- Or if a soul touch any unclean thing, whether it be a carcass of an unclean beast, or a carcass of unclean cattle, or the carcass of unclean creeping things, and if it be hidden from him; he also shall be unclean, and guilty. Leviticus 5:2.
- And Joshua, and all of Israel with him, took Achan the son of Zerah, and the silver, and the garment, and the wedge of gold, and his sons, and his daughters, and his oxen, and his asses, and his sheep, and his tent, and all that he had. Joshua 7.24.
Writers of modern times have also used the scheme:
- “I said, ‘Who killed him?’ and he said ‘I don’t know who killed him, but he’s dead all right,’ and it was dark and there was water standing in the street and no lights or windows broke and boats all up in the town and trees blown down and everything all blown and I got a skiff and went out and found my boat where I had her inside Mango Key and she was right only she was full of water.” Ernest Hemingway, After the Storm
- “[The train] came boring out of the east like some ribald satellite of the coming sun howling and bellowing in the distance and the long light of the headlamp running though the tangled mesquite brakes and creating out of the night the endless fenceline down the dead straight right of way and sucking it back again wire and post mile on mile into the darkness after where the boilersmoke disbanded slowly along the faint new horizon and the sound came lagging and he stood still holding his hat in his hands in the passing ground shudder watching it till it was gone.” Cormac McCarthy, All the Pretty Horses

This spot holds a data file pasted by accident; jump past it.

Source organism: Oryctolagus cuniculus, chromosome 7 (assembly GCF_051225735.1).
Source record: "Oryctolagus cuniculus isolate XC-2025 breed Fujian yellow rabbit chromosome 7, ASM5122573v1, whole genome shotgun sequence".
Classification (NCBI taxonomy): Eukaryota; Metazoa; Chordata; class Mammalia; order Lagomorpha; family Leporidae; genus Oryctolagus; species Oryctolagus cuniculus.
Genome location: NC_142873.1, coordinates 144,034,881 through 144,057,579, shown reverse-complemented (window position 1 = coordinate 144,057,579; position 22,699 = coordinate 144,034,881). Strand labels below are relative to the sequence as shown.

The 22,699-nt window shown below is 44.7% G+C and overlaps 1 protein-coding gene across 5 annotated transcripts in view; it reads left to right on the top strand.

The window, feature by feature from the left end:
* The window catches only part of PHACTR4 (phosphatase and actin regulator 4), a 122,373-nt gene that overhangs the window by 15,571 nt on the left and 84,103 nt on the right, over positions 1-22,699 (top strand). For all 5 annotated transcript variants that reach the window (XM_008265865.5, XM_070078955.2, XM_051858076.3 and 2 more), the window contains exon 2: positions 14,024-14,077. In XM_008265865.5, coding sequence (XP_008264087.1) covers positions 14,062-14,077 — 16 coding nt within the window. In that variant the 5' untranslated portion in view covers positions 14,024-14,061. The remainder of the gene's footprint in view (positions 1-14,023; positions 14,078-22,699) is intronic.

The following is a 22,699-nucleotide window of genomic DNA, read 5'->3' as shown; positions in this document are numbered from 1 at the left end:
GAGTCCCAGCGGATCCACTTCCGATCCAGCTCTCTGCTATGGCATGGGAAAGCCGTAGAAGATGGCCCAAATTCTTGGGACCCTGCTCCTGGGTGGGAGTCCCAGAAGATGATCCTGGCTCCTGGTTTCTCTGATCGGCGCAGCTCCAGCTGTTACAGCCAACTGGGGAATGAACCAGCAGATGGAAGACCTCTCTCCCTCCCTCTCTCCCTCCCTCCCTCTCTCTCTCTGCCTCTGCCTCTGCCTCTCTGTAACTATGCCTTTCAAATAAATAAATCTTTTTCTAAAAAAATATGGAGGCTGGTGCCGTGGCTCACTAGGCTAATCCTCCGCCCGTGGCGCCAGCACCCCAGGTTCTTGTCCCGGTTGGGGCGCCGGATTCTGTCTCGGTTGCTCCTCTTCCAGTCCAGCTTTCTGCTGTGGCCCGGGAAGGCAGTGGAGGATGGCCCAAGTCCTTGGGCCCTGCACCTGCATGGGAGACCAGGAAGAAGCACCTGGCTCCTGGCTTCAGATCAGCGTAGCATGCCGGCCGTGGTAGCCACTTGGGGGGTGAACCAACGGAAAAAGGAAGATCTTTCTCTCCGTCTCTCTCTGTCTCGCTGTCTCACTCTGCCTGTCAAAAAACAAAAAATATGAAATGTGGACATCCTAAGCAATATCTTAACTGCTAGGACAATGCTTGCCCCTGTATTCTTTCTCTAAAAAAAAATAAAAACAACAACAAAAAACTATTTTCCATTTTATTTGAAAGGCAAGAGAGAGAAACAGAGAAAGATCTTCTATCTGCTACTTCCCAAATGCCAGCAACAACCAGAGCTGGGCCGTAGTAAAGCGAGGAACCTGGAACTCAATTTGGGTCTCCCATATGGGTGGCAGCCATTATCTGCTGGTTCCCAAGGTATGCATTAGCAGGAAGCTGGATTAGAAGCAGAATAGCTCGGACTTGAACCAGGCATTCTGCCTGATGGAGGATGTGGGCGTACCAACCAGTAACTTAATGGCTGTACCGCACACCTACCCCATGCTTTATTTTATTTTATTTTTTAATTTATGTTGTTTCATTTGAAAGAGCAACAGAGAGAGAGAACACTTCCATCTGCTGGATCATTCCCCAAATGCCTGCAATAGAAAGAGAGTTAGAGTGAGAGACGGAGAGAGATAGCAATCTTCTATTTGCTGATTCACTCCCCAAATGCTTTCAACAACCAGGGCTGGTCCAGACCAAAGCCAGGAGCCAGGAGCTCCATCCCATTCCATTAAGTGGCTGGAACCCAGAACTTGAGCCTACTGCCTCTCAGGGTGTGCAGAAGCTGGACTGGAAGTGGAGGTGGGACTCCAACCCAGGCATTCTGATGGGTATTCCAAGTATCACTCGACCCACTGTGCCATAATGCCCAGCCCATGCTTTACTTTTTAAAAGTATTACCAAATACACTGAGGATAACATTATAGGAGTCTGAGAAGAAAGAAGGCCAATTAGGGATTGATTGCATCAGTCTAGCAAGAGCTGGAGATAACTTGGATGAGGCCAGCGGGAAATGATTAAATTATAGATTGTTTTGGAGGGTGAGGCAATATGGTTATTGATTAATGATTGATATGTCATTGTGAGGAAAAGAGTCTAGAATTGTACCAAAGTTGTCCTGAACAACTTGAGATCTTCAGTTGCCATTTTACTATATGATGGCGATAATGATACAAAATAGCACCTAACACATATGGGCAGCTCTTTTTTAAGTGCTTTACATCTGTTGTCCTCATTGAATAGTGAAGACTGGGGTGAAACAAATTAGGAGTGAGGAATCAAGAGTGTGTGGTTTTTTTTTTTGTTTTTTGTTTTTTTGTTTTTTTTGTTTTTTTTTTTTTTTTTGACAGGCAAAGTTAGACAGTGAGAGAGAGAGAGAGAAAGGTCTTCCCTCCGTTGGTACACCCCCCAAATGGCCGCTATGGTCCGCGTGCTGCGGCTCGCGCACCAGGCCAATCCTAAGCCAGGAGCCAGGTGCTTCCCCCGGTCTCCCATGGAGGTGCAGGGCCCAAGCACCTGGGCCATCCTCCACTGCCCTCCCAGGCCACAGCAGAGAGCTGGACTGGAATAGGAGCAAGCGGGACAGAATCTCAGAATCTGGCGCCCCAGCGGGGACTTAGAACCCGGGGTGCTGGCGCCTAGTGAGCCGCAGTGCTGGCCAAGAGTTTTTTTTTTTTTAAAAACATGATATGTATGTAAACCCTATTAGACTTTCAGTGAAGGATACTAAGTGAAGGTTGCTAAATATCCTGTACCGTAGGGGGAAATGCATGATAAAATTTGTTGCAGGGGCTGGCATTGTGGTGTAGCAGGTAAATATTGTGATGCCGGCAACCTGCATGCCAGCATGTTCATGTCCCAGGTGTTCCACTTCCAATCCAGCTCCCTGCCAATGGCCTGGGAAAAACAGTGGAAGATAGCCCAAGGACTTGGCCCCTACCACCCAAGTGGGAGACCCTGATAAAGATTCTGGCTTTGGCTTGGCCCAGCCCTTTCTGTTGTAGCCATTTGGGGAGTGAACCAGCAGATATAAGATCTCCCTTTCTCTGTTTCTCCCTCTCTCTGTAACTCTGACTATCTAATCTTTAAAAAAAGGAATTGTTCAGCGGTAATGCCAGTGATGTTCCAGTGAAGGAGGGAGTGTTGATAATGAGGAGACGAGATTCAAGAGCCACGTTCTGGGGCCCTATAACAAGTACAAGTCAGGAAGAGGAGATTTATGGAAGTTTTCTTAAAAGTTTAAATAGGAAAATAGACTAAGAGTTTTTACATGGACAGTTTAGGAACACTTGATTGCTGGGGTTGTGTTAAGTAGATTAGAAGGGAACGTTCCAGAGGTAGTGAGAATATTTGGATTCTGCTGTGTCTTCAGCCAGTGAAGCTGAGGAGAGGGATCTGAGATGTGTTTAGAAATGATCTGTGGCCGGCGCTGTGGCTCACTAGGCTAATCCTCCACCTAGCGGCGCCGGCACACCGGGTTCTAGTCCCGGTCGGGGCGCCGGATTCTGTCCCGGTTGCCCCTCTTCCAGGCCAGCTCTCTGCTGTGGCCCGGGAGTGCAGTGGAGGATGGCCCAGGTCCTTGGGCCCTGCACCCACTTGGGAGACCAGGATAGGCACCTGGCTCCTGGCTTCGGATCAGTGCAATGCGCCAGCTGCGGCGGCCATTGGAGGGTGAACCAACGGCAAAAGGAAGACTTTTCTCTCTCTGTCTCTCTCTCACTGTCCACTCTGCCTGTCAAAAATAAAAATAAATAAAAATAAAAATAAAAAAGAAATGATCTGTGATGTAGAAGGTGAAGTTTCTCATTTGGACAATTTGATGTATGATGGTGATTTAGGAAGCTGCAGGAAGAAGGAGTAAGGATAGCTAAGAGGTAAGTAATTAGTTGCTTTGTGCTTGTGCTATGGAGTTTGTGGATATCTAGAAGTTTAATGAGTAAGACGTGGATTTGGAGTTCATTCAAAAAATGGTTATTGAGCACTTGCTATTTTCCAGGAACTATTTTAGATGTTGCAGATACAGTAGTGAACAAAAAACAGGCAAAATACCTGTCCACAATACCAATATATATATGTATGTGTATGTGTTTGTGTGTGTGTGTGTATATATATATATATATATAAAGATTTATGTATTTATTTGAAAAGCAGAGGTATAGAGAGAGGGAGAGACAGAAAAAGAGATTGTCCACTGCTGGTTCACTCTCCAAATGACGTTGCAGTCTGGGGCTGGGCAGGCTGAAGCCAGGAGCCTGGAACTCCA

- “Tender as my years may be,” said Caspian, “I believe I understand the slave trade from within quite as well as your Sufficiency. And I do not see that it brings into the islands meat or bread or beer or wine or timber or cabbages or books or instruments of music or horses or armour or anything else worth having.” C. S. Lewis, The Voyage of the ‘Dawn Treader
- “There were frowzy fields, and cow-houses, and dunghills, and dust heaps, and ditches, and gardens, and summer-houses, and carpet-beating grounds, at the very door of the Railway. Little tumuli of oyster shells in the oyster season, and of lobster shells in the lobster season, and of broken crockery and faded cabbage leaves in all seasons, encroached upon its high places.” Charles Dickens, Dombey and Son
- Read the extract from Hemingway’s A Farewell to Arms
- Next, zoom in and analyse the different effects the conjunctions have on the reader.
“Maybe she would pretend that I was her boy that was killed and we would go in the front door and the porter would take off his cap and I would stop at the concierge’s desk and ask for the key and she would stand by the elevator and it would go up very slowly clicking at all the floors and then our floor and the boy would open the door and stand there and she would step out and we would walk down the hall and I would put the key in the door and open it and go in and then take down the telephone and ask them to send a bottle of capri bianca in a silver bucket full of ice and you would hear the ice against the pail coming down the corridor and the boy would knock and I would say leave it outside the door please.”